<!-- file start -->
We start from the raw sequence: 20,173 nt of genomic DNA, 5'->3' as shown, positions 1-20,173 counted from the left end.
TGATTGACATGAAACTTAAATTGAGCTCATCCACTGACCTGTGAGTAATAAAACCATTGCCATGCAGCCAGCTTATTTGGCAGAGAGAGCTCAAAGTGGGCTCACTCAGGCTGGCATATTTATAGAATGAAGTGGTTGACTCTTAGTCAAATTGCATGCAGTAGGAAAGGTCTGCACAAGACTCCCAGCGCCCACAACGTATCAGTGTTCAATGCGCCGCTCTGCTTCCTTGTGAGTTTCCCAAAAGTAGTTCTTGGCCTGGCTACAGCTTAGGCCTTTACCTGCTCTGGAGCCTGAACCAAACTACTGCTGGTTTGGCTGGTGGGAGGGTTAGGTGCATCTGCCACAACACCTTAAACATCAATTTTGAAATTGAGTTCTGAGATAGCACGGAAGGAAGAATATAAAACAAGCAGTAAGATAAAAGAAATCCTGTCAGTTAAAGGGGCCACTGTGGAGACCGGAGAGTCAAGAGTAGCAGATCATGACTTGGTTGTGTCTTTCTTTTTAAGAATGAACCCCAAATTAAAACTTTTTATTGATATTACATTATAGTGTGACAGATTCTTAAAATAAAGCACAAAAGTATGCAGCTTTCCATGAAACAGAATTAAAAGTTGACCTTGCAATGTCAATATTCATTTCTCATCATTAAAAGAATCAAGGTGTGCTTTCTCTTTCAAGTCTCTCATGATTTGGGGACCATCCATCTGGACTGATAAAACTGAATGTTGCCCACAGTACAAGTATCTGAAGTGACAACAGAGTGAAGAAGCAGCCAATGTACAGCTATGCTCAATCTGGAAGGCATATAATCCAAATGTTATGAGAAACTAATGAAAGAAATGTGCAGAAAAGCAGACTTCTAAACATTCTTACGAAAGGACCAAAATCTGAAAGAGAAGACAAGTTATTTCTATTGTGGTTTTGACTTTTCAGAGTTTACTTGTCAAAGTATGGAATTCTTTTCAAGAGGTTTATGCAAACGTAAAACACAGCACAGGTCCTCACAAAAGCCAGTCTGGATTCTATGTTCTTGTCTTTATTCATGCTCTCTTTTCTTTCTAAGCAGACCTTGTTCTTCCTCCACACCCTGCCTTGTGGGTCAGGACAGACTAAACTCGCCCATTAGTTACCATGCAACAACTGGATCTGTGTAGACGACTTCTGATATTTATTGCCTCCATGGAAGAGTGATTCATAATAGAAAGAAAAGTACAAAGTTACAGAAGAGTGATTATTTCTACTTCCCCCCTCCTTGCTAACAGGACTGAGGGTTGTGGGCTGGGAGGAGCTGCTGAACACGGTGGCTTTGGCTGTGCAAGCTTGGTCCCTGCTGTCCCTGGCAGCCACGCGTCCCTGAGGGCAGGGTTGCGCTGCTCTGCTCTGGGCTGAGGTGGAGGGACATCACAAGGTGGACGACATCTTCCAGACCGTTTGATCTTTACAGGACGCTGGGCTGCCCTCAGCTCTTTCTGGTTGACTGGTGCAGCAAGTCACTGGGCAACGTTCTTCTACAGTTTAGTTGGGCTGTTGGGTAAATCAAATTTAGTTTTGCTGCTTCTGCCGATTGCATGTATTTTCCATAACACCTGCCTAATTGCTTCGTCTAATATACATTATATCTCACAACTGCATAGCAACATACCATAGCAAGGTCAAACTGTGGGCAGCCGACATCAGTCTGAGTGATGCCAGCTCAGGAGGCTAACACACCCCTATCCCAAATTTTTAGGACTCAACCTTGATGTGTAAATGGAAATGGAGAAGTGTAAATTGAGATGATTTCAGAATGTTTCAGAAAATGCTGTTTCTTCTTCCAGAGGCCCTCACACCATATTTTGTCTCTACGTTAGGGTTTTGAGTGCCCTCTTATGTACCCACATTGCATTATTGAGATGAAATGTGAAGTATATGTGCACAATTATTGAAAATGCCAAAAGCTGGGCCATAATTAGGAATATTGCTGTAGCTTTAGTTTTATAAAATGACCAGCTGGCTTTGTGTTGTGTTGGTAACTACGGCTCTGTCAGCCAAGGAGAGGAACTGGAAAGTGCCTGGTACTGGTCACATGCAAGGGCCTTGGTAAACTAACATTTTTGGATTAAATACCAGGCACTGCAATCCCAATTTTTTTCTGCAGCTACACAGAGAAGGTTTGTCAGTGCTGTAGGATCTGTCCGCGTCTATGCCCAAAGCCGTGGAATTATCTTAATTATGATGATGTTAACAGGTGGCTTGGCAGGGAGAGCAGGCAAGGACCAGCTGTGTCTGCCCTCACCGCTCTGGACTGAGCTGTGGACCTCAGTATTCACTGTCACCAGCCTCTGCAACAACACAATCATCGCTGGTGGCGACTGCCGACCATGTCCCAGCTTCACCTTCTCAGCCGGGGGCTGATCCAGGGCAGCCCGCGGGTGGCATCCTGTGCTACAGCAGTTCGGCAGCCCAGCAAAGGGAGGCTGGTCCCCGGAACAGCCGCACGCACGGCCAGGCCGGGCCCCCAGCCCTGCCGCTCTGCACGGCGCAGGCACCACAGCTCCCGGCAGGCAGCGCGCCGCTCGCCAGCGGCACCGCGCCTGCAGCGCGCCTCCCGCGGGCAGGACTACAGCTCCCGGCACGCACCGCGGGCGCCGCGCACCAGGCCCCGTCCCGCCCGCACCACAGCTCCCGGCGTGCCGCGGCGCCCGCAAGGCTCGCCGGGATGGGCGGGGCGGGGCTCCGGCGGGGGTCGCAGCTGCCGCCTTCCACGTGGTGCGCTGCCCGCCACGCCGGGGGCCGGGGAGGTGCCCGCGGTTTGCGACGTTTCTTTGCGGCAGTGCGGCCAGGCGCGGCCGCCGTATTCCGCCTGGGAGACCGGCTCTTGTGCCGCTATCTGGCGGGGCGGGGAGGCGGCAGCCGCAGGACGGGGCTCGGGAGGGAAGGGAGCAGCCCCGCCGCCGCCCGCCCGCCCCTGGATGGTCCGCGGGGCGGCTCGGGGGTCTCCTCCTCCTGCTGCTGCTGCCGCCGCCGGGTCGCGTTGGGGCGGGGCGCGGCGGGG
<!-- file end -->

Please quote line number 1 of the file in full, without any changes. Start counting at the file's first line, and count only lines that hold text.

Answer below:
We start from the raw sequence: 20,173 nt of genomic DNA, 5'->3' as shown, positions 1-20,173 counted from the left end.